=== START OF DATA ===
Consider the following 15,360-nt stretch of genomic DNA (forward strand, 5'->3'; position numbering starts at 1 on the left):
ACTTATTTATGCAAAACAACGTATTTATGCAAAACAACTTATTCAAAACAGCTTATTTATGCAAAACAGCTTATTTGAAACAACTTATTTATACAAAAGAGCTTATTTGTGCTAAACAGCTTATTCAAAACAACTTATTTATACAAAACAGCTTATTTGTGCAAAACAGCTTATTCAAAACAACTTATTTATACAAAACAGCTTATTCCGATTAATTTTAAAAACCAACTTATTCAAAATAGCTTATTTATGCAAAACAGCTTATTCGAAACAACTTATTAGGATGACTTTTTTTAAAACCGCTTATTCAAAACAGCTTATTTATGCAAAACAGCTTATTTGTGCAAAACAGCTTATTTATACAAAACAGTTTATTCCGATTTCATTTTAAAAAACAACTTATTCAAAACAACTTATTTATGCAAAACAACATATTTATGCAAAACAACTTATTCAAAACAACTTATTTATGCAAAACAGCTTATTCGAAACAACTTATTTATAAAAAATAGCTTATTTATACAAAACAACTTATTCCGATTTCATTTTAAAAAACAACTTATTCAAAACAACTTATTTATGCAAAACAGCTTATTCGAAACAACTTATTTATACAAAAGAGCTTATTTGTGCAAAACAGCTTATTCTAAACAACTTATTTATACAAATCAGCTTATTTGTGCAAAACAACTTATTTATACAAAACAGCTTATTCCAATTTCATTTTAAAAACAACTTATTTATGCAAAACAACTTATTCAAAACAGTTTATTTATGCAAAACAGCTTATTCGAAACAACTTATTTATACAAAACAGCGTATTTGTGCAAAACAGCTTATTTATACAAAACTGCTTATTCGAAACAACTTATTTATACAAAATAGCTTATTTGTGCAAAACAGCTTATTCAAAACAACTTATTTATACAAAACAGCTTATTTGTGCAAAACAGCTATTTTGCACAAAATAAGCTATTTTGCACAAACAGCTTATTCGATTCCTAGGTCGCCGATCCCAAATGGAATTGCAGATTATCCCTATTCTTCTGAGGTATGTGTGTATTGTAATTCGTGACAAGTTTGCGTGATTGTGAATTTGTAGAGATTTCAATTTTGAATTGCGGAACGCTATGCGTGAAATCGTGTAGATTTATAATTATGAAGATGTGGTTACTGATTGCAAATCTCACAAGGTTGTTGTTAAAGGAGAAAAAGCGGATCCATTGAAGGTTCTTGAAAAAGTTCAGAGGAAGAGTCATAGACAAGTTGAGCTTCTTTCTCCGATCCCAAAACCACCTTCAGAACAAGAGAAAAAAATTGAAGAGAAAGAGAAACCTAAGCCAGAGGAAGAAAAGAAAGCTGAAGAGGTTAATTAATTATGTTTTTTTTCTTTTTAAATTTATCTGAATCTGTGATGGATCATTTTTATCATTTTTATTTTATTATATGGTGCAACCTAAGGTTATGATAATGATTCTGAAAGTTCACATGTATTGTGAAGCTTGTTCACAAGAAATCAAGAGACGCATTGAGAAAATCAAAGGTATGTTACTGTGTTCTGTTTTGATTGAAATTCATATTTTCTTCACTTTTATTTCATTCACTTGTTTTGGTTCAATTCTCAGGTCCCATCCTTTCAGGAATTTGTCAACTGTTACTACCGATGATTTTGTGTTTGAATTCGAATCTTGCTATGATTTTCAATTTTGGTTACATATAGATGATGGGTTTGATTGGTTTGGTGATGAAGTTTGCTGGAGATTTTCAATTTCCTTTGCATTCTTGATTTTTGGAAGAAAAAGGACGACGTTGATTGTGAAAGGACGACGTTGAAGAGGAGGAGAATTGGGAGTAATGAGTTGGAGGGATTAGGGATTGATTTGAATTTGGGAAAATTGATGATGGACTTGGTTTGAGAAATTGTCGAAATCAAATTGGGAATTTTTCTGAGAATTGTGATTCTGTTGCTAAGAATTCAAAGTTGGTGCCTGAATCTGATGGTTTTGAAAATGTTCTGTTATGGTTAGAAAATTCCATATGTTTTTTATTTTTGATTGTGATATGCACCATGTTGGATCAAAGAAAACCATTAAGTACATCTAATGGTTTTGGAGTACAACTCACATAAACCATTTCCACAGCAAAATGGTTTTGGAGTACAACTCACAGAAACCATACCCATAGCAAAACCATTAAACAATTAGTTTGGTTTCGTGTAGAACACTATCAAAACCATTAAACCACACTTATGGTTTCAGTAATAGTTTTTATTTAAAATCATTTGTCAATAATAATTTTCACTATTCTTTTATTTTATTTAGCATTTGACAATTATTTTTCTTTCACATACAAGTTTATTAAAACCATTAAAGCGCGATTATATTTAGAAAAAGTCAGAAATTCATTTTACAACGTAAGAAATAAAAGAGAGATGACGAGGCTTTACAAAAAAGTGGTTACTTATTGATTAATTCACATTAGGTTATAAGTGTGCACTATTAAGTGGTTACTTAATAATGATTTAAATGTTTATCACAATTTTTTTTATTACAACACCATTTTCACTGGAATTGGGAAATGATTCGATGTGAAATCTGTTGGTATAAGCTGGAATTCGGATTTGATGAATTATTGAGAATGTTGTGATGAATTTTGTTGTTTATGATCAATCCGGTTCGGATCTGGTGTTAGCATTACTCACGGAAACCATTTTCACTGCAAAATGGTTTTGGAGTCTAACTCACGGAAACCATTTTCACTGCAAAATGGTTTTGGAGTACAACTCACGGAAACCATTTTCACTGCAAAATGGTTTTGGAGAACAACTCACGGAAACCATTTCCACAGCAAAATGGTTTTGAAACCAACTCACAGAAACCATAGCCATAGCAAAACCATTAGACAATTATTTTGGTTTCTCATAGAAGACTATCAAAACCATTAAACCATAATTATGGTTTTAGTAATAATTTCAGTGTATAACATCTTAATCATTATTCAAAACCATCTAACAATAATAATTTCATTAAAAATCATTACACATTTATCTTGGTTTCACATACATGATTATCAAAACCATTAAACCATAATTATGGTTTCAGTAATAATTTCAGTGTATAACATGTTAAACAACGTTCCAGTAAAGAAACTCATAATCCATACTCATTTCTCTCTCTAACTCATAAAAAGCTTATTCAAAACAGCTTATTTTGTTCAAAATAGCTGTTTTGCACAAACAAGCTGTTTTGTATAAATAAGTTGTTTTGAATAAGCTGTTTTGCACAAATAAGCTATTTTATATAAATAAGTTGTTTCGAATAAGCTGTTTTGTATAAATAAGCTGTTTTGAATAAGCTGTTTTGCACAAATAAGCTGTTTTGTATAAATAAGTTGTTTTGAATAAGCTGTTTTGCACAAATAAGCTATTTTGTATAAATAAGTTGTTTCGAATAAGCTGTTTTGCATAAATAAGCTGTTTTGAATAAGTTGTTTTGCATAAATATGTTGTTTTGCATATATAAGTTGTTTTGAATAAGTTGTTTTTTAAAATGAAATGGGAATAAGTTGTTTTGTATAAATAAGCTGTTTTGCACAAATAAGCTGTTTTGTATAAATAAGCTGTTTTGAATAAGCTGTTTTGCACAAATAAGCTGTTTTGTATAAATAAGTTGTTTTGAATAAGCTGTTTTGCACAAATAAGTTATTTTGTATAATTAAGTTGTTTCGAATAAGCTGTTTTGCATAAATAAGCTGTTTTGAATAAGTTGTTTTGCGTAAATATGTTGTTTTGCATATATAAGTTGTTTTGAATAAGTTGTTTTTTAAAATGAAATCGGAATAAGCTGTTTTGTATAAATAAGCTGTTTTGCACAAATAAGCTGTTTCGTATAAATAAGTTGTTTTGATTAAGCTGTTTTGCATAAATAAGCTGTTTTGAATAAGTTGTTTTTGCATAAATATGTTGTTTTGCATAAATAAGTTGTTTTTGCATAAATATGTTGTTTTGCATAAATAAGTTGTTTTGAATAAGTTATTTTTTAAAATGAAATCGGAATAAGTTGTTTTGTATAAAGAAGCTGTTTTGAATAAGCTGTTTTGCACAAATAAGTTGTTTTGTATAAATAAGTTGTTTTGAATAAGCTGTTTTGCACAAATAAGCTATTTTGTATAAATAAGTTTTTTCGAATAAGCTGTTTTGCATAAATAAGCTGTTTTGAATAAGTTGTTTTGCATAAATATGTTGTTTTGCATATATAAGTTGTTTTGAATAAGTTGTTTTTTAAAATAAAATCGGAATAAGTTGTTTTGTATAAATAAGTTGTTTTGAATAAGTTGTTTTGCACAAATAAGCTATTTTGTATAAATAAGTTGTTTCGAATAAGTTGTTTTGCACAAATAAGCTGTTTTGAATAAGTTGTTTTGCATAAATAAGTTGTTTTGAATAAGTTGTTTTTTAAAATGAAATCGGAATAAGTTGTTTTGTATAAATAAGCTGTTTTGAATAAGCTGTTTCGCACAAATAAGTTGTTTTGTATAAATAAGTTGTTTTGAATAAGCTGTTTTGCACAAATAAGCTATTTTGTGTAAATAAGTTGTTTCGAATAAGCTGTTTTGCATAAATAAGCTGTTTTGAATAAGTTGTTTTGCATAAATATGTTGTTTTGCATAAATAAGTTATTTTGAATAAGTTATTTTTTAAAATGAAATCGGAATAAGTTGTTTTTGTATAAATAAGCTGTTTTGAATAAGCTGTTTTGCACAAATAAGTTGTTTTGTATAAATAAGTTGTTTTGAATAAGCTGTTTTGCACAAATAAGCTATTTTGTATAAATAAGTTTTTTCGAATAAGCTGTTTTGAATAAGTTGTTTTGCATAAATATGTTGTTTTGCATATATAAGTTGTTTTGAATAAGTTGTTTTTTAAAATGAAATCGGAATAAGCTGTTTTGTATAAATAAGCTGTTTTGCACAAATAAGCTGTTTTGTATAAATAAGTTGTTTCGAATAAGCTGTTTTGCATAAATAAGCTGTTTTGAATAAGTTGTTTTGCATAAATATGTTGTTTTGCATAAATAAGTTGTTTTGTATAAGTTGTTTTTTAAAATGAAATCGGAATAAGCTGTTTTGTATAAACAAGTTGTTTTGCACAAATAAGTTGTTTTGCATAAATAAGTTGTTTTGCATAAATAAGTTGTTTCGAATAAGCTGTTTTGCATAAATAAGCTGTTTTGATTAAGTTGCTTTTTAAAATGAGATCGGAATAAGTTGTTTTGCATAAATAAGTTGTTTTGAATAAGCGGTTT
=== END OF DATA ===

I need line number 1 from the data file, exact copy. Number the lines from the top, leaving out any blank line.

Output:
Consider the following 15,360-nt stretch of genomic DNA (forward strand, 5'->3'; position numbering starts at 1 on the left):